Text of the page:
# Question #06a7b

##### 1 Answer

Here's what I got.

#### Explanation:

The first thing to do here is to figure how many *grams* of ammonium nitrate would be present in the

To do that, sue the known composition of the stock solution, which is said to contain

Use this as a **conversion factor** to calculate the number of grams of ammonium nitrate present in

#20 color(red)(cancel(color(black)("mL stock solution"))) * ("40 g NH"_ 4"NO"_ 3)/(500color(red)(cancel(color(black)("mL stock solution")))) = "1.6 g NH"_ 4"NO"_3#

Now, you add this sample to **diluted solution** that has a volume of

#V_"diluted" = "20 mL" + "80 mL" = "100 mL"#

As you know, the **dilution factor** tells you how **concentrated** the stock solution was compared with the diluted solution by looking at the ratio that exists between the volume of the diluted solution and the volume of the stock solution.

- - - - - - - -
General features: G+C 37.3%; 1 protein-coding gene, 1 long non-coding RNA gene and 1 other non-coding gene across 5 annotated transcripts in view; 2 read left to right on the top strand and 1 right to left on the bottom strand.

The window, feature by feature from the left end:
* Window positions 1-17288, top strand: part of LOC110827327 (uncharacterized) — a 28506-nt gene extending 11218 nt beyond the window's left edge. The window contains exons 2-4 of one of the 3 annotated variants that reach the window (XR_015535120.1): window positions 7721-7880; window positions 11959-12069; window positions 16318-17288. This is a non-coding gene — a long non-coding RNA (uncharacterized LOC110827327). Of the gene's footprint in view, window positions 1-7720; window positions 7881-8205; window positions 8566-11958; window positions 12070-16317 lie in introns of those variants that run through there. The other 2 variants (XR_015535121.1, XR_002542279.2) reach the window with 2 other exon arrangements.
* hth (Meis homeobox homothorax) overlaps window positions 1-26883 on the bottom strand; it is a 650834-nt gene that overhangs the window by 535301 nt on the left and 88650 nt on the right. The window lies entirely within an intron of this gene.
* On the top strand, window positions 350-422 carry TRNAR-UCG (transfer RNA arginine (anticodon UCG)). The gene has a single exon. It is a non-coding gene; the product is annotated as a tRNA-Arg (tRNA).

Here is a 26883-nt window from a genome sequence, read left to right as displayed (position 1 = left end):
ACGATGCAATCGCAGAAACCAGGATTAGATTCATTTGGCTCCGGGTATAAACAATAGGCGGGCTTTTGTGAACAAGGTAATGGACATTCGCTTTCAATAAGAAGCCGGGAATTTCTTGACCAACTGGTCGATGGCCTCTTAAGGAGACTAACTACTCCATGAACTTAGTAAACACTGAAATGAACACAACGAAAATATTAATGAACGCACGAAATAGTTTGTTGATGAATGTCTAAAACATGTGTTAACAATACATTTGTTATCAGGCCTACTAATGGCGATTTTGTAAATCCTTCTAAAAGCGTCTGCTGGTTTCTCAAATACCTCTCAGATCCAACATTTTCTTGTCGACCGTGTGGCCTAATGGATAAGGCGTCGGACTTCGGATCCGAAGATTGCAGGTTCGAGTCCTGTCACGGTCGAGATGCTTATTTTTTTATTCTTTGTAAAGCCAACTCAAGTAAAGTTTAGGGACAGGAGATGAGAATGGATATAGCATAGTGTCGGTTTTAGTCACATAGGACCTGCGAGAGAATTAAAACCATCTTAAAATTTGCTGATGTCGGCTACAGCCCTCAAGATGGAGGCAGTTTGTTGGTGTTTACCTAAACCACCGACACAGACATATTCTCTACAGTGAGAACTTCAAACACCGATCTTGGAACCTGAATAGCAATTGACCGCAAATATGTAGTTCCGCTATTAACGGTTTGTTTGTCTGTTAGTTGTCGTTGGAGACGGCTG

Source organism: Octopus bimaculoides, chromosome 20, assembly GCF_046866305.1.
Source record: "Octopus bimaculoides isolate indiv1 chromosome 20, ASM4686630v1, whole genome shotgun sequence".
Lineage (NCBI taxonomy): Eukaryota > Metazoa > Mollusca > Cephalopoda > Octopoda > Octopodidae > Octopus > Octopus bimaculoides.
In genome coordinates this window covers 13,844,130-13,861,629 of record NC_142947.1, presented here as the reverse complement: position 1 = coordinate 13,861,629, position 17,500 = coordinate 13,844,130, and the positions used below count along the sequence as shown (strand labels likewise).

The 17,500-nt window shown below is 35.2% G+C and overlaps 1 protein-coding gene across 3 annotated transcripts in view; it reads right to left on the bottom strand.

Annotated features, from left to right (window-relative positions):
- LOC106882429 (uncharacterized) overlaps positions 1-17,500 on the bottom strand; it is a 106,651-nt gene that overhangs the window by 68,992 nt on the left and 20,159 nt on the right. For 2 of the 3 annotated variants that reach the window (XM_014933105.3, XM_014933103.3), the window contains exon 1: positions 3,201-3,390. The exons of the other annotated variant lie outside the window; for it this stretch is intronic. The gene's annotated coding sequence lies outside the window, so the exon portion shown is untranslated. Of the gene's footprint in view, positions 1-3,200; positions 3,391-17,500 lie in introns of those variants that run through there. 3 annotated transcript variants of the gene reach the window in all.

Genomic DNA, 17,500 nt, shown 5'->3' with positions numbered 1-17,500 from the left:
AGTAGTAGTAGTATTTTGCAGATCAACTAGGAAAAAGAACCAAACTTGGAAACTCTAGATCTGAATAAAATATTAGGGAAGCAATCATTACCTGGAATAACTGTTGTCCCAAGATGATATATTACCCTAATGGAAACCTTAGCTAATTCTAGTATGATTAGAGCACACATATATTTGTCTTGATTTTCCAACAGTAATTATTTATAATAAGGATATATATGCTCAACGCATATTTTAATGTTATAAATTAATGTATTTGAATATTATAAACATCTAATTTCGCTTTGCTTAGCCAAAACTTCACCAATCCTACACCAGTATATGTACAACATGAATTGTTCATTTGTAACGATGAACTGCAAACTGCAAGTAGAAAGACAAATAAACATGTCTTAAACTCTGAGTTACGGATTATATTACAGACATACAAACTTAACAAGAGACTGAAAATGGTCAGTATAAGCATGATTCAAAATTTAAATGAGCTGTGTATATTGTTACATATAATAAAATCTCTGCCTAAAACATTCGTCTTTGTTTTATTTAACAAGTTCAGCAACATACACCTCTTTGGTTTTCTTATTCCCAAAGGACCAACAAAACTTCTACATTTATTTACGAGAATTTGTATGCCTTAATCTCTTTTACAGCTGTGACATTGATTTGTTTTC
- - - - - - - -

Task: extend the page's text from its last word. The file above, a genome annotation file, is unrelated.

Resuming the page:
#"DF" = c_"stock"/c_"diluted" = V_"diluted"/V_"stock"#

In your case, you have

#"DF" = (100 color(red)(cancel(color(black)("mL"))))/(20color(red)(cancel(color(black)("mL")))) = color(blue)(5)#

The dilution factor is equal to **times more concentrated** than the diluted solution.

Now, the sample of stock solution contained

#20 color(red)(cancel(color(black)("mL diluted solution"))) * ("1.6 g NH"_ 4 "NO"_ 3)/(100color(red)(cancel(color(black)("mL diluted solution")))) = "0.32 g NH"_ 4"NO"_ 3#

in **times more concentrated**

#"1.6 g solute / 20 mL solution"/color(blue)(5) = "0.32 g solute / 20 mL solution"#

To convert this to **molarity**, start from the fact that you have **moles** by using the molar mass of ammonium nitrate

#1.6 color(red)(cancel(color(black)("g"))) * ("1 mole NH"_ 4"NO"_ 3)/(80.04color(red)(cancel(color(black)("g")))) = "0.01999 moles NH"_ 4"NO"_ 3#

This will give you a **molarity** of -- *do not* forget to convert the volume to **liters**

#c_"diluted" = ("0.01999 moles NH"_ 4"NO"_ 3)/(100 * 10^(-3)"L") = color(darkgreen)(ul(color(black)("0.2 mol L"^(-1))))#

The answer is rounded to one **significant figure**.